The condition of glossopharyngeal neuralgia (GPN) was first described by Weisenburg (1910)1. GPN is characterized by severe, paroxysmal episodes of pain localized to the external ear canal, the base of the tongue, the tonsil or the area beneath the angle of the jaw. It is caused by a malfunction of the glossopharyngeal (IX) cranial nerve.1 The pain is usually described as sharp, stabbing, and maybe triggered by swallowing, coughing, talking, or chewing.2
GPN is most often caused by a normal artery or vein putting pressure on the glossopharyngeal (IX) cranial nerve at the root entry zone of the brainstem.
In rare cases GPN can be associated with hemodynamic instability such as arrhythmias, hypotension, syncope, and cardiac arrest.3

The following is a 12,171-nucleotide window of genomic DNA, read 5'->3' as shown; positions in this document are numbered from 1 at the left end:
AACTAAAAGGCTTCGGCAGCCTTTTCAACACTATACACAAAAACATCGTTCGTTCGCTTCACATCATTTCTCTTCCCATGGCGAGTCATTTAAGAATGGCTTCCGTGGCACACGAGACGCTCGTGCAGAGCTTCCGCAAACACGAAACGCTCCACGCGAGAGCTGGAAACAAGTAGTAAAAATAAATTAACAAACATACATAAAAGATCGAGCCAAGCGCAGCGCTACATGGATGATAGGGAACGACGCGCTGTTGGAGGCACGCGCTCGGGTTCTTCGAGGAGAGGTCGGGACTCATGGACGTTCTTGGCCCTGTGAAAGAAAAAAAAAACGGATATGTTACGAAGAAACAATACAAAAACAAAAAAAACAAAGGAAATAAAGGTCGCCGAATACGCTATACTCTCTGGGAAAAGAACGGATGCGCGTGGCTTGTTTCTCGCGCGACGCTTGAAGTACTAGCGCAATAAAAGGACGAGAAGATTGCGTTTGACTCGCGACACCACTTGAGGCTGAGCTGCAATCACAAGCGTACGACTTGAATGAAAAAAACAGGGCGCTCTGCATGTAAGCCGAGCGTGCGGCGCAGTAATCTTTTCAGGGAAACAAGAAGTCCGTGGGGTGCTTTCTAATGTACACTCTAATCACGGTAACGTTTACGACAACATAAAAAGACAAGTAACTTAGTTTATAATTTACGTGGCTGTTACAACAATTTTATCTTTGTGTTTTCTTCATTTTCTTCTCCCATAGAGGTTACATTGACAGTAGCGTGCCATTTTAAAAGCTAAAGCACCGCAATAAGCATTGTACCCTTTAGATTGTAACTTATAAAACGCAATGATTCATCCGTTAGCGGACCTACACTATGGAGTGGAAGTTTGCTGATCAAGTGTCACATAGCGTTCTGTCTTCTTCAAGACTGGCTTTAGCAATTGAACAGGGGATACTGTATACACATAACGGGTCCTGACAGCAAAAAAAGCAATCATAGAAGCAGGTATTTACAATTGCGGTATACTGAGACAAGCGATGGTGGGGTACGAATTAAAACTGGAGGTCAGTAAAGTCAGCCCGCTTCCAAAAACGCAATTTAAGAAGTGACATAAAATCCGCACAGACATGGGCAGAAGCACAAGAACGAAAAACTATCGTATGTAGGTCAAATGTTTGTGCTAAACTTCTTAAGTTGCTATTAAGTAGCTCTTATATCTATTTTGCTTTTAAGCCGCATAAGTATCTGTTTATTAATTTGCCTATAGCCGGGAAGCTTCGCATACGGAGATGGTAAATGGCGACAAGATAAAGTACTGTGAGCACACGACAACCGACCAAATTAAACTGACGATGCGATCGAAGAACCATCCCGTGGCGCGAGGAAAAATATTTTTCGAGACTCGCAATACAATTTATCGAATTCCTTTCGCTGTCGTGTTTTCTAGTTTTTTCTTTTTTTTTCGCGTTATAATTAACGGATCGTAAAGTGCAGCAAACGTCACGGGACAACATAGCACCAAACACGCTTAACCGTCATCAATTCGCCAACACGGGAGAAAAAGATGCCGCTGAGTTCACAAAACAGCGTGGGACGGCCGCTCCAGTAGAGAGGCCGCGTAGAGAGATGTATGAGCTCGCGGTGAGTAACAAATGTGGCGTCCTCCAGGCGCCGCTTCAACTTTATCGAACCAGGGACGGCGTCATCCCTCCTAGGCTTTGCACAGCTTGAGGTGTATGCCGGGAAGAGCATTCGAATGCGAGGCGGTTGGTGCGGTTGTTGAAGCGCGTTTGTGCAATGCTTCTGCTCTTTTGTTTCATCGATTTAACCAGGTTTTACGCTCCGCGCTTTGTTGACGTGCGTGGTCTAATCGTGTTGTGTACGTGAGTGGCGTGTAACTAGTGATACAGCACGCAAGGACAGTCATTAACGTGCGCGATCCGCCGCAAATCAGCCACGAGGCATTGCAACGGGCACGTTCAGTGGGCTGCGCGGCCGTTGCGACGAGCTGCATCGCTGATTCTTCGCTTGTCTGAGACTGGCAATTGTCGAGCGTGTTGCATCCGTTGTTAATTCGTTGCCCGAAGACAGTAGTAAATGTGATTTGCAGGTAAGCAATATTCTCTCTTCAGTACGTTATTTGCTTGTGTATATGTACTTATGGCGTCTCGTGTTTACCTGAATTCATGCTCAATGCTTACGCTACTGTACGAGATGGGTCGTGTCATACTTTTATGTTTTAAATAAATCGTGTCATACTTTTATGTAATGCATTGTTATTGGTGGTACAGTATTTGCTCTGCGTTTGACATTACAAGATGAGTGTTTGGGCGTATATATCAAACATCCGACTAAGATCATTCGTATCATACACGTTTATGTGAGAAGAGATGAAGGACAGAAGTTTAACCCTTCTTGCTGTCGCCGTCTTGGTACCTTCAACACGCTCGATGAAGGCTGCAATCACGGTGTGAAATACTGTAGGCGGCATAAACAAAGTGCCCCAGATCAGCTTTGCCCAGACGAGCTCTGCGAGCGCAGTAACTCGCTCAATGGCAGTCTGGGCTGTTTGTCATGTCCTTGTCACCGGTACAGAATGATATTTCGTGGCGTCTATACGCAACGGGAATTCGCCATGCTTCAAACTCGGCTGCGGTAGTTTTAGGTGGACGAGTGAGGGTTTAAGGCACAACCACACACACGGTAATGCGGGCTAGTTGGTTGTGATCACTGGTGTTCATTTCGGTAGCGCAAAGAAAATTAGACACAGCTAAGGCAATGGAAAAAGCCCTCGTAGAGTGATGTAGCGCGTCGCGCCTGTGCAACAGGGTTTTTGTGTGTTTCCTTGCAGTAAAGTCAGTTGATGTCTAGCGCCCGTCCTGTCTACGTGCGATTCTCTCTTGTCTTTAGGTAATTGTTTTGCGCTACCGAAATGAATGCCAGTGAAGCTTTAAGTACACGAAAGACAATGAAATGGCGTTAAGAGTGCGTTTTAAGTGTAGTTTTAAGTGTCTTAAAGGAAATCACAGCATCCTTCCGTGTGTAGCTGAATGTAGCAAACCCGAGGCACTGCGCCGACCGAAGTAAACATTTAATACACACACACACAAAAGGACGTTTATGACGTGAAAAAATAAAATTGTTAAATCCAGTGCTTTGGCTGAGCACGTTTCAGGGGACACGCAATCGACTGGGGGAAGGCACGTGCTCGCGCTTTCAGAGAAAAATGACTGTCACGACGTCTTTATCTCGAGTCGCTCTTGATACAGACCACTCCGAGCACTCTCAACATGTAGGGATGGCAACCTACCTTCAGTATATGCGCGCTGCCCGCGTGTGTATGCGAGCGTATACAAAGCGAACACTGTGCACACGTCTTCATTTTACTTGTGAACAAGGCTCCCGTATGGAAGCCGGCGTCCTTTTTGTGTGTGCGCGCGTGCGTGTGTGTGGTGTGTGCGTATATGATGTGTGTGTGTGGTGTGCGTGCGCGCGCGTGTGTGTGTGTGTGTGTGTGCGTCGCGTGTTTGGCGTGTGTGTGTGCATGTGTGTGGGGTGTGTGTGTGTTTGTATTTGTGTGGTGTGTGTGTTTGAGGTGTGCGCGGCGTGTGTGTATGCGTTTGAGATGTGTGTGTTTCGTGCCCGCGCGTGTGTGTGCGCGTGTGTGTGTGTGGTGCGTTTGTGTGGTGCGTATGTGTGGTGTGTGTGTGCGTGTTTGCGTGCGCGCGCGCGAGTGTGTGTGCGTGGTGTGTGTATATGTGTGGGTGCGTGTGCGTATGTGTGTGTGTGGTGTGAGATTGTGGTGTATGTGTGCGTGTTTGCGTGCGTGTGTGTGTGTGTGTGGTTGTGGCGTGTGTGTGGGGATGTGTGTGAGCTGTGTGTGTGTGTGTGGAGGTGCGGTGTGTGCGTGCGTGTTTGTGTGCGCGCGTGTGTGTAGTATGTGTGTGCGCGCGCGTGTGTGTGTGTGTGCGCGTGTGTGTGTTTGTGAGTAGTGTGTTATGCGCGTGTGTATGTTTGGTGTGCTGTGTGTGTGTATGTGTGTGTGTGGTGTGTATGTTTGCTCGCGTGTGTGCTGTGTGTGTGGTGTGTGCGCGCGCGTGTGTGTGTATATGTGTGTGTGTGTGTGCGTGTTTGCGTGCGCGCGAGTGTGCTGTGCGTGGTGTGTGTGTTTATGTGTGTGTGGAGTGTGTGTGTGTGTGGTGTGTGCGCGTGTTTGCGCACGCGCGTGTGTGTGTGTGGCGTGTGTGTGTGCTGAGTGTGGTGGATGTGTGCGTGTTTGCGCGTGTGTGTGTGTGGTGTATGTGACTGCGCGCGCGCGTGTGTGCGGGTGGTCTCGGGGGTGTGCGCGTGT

GPN can also occur as a result of:
- multiple sclerosis or a similar disorder that damages the myelin sheath protecting certain nerves
- a tumor compressing the glossopharyngeal nerve.
- a brain lesion or other abnormalities
- surgical injuries
- facial trauma
Pronunciation of Glossopharyngeal Neuralgia
1. Chalwa, Facloner. Glossopharyngeal and Vagal Neuralgia. Brit. med. J, 1967, 3, 529-531. PDF↩
1. Wang, Tang, Zeng, Ni. Long-term outcomes of percutaneous radiofrequency thermocoagulation for glossopharyngeal neuralgia: A retrospective observational study. Medicine: November 2016 – Volume 95 – Issue 48 – p e5530. doi: 10.1097/MD.0000000000005530↩
3. Kano, Urgosik, Liscak, Pollock, Cohen-Inbar, Sheehan, Sharma, Silva, Barnett, Mathieu, Sisterson, Lunsford. Stereotactic radiosurgery for idiopathic glossopharyngeal neuralgia: an international multicenter study. JNS Special Supplements, Dec 2016, Vol. 125, No. Supplement 1, pp 147-153. DOI: 10.3171/2016.7.GKS161523.↩